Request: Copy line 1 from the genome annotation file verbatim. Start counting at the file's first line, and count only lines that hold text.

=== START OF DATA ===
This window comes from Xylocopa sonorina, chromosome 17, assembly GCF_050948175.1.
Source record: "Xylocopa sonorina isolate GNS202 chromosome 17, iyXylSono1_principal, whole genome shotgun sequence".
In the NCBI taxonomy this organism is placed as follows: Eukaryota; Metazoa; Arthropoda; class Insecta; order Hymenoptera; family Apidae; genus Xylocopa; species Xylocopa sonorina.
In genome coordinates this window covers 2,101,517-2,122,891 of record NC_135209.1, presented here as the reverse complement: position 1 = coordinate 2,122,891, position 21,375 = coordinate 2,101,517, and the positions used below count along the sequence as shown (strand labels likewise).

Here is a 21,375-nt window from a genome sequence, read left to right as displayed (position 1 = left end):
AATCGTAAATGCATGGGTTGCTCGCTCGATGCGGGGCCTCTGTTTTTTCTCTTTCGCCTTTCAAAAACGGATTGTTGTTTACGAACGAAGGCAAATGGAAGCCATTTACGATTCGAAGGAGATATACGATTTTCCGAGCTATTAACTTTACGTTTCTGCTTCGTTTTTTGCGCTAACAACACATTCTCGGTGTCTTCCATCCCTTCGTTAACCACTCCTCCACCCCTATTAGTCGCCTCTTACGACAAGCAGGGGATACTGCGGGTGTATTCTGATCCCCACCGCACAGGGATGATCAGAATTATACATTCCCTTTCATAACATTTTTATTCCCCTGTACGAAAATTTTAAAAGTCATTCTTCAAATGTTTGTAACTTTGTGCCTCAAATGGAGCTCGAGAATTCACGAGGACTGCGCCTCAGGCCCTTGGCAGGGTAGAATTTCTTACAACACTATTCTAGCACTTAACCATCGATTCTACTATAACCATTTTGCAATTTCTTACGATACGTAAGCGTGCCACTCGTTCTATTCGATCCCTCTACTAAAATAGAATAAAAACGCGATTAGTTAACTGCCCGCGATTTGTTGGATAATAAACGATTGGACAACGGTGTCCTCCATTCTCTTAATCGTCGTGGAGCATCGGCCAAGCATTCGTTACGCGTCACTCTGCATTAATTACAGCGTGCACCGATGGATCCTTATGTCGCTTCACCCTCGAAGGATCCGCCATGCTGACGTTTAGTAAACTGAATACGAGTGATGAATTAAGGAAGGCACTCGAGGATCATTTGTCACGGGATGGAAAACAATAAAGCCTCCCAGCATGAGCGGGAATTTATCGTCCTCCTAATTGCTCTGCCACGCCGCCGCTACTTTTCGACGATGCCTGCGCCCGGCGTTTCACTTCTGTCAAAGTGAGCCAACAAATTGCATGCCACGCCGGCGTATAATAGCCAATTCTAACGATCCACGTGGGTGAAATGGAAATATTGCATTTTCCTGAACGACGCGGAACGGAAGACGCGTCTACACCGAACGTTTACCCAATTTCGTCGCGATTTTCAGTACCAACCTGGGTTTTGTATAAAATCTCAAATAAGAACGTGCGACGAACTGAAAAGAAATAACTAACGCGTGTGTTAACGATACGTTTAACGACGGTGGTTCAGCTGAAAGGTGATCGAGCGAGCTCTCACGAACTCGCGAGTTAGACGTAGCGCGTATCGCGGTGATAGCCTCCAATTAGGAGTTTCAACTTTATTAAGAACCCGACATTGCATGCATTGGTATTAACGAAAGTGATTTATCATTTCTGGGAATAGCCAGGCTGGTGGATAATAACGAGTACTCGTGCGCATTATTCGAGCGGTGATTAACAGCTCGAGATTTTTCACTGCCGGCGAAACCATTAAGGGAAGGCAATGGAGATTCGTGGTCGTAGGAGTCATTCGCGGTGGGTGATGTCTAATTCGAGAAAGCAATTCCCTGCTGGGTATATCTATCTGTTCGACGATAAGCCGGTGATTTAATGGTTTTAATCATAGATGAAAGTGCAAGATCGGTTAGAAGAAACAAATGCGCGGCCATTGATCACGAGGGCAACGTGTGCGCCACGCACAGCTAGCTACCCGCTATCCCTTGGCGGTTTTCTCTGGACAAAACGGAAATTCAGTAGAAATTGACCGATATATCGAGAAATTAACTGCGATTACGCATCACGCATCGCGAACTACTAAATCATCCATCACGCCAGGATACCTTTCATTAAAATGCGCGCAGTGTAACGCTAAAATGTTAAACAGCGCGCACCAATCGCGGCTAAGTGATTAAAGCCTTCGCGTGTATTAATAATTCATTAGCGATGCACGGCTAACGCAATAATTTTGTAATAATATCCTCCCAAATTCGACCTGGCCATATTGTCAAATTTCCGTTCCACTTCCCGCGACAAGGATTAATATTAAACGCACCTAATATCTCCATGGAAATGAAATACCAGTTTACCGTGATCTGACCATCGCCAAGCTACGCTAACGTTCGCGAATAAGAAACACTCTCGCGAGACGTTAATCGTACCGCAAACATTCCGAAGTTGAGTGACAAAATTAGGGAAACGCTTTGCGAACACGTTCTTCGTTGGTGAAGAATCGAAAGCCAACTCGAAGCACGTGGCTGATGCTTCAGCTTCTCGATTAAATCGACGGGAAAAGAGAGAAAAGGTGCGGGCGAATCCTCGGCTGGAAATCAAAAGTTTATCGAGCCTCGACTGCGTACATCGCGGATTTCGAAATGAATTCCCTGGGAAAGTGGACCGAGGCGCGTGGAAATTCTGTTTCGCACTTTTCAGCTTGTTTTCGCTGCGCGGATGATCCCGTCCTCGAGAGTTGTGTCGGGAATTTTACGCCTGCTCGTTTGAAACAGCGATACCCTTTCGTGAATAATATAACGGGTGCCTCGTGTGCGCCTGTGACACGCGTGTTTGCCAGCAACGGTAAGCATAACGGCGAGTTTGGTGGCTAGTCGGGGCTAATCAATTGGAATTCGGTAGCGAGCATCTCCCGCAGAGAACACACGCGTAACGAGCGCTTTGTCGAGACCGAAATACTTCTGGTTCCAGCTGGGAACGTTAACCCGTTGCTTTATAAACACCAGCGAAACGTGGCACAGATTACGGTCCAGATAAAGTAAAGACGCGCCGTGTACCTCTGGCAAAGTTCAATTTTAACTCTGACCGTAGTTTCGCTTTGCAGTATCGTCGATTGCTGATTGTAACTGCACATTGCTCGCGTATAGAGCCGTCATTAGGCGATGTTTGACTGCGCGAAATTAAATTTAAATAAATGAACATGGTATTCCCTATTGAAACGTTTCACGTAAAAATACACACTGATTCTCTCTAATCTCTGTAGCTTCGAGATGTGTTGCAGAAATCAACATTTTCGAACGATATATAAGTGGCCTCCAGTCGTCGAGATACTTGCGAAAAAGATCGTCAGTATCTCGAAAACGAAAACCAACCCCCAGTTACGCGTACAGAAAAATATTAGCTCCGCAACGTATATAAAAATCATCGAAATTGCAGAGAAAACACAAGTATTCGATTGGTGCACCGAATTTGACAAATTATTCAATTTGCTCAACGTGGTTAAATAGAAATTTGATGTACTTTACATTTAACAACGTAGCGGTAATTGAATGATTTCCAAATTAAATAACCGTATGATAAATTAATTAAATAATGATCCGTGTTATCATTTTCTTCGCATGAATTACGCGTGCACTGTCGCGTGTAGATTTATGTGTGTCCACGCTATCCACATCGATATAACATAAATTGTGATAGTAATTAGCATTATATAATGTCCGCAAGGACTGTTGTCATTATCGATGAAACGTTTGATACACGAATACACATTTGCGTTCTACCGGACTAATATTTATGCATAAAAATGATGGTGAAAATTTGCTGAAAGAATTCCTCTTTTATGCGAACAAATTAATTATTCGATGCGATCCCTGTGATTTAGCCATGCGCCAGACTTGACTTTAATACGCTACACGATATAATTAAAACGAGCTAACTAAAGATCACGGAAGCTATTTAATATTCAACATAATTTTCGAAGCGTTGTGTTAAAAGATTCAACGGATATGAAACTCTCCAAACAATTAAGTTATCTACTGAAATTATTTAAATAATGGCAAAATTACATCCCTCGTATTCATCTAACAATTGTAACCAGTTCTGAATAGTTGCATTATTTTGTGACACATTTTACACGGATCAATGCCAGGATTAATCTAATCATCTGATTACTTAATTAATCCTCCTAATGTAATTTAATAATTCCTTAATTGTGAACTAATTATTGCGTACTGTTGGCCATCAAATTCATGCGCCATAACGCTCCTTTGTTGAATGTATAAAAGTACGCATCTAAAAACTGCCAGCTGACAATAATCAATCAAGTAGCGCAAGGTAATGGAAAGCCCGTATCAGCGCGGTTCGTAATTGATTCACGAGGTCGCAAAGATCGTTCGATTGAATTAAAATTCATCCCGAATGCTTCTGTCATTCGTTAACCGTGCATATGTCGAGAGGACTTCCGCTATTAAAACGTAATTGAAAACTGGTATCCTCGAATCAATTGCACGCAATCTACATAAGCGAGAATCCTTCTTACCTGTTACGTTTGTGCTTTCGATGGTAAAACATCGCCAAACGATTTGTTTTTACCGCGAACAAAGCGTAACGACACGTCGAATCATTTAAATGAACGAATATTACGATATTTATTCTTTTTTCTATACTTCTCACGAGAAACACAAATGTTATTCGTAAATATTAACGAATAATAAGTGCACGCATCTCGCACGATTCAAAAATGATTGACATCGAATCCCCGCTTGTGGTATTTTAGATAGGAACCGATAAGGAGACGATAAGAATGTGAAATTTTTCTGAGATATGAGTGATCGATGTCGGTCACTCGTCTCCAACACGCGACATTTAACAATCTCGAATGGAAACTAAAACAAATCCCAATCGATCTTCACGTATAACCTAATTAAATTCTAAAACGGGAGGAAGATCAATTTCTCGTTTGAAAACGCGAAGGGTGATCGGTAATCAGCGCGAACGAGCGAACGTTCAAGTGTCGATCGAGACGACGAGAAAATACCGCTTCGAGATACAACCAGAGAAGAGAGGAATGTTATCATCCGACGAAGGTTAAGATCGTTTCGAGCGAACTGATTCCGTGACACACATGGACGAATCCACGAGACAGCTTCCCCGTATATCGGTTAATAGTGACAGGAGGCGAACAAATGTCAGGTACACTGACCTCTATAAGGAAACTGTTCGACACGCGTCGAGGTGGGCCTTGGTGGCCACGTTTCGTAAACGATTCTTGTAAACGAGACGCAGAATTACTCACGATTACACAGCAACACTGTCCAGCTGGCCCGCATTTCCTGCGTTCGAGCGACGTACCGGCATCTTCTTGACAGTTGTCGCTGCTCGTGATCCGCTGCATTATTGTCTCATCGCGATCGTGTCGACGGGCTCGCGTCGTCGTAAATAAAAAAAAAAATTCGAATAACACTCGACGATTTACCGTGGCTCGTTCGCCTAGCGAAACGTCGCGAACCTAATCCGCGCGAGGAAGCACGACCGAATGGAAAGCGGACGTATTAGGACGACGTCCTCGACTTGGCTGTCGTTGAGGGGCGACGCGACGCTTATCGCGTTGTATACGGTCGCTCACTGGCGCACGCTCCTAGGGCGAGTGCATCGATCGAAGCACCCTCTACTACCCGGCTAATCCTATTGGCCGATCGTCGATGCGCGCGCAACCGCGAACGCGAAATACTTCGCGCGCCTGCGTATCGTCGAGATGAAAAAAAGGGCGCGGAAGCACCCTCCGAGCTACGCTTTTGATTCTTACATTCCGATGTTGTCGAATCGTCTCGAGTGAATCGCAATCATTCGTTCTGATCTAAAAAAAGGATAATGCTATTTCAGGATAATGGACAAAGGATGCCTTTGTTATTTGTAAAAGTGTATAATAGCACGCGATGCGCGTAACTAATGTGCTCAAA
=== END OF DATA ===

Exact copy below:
This window comes from Xylocopa sonorina, chromosome 17, assembly GCF_050948175.1.